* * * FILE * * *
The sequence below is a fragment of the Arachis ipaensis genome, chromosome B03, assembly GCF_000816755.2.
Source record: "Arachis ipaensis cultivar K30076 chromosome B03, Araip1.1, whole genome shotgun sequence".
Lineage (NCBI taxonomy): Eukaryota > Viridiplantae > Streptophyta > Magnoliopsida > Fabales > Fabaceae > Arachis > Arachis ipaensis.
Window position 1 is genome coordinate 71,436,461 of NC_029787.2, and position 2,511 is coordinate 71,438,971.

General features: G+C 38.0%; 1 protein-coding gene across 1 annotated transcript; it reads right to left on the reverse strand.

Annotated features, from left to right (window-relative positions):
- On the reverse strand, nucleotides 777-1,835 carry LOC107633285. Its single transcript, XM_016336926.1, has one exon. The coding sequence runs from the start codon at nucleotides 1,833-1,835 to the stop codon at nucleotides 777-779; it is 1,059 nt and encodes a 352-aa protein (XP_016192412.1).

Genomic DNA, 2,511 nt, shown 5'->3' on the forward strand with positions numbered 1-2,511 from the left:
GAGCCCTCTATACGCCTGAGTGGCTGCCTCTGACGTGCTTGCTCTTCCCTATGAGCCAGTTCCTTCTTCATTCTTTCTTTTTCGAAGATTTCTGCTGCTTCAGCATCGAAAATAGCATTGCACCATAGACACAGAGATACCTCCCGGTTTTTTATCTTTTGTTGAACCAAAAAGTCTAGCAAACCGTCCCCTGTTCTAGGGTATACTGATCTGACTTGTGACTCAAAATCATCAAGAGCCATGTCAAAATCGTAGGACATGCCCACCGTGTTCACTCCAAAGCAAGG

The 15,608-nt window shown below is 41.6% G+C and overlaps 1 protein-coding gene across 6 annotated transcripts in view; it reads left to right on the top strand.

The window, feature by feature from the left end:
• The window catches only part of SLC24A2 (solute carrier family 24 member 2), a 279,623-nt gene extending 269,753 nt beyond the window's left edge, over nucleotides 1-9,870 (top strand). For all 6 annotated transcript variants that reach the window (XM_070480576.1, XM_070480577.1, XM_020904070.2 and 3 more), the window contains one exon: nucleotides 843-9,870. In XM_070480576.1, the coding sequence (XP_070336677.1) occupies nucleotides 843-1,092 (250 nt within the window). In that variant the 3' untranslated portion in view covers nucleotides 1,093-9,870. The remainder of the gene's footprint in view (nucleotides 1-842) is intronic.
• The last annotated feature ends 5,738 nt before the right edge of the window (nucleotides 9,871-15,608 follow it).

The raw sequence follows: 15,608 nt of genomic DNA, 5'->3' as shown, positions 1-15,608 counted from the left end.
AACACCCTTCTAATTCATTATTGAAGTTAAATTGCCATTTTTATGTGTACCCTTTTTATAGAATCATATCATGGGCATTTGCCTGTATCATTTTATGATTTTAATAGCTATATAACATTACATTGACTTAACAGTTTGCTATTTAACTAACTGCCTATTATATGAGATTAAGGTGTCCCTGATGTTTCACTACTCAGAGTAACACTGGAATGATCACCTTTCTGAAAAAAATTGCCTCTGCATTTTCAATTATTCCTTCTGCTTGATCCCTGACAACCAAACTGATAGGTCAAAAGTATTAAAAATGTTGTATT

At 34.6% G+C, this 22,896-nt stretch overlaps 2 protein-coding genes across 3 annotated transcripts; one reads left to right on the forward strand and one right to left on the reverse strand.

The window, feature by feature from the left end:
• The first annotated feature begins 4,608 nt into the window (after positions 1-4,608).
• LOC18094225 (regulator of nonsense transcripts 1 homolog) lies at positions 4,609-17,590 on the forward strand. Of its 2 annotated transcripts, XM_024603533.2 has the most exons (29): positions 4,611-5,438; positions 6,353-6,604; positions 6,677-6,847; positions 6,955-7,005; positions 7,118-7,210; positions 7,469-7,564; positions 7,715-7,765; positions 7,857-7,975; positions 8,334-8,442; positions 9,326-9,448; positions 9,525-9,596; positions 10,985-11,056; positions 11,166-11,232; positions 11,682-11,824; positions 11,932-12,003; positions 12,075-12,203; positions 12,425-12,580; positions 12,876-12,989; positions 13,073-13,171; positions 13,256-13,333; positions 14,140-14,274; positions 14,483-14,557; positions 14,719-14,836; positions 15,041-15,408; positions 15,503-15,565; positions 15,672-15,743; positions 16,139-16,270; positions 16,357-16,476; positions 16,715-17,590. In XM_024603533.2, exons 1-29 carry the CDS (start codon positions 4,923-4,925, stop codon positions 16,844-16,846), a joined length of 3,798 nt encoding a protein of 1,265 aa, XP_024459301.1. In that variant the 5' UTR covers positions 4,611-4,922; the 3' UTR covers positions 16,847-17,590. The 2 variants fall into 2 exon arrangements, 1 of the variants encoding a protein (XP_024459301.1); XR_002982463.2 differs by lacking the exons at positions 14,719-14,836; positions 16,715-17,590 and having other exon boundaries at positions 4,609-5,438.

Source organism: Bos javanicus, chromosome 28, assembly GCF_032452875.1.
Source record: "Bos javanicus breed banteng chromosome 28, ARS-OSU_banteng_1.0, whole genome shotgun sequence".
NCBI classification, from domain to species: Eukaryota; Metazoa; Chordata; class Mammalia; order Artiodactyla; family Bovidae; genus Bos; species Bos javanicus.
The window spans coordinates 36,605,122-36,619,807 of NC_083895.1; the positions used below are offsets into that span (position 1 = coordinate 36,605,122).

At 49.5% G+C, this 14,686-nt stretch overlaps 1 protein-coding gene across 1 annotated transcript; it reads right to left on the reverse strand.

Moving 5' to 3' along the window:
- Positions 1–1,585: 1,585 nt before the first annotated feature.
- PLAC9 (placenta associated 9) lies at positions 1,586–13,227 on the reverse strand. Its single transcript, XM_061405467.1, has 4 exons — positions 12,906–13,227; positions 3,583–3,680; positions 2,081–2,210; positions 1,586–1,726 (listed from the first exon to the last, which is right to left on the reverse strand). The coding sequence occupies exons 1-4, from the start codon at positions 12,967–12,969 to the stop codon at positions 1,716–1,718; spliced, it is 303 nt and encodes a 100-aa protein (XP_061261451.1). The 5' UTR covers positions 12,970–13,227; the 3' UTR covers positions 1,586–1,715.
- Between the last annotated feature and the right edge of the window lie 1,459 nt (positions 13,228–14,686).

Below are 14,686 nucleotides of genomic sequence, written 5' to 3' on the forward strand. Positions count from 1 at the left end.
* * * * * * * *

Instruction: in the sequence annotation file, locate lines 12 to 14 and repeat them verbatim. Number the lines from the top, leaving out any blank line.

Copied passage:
• The window catches only part of SLC24A2 (solute carrier family 24 member 2), a 279,623-nt gene extending 269,753 nt beyond the window's left edge, over nucleotides 1-9,870 (top strand). For all 6 annotated transcript variants that reach the window (XM_070480576.1, XM_070480577.1, XM_020904070.2 and 3 more), the window contains one exon: nucleotides 843-9,870. In XM_070480576.1, the coding sequence (XP_070336677.1) occupies nucleotides 843-1,092 (250 nt within the window). In that variant the 3' untranslated portion in view covers nucleotides 1,093-9,870. The remainder of the gene's footprint in view (nucleotides 1-842) is intronic.
• The last annotated feature ends 5,738 nt before the right edge of the window (nucleotides 9,871-15,608 follow it).

The raw sequence follows: 15,608 nt of genomic DNA, 5'->3' as shown, positions 1-15,608 counted from the left end.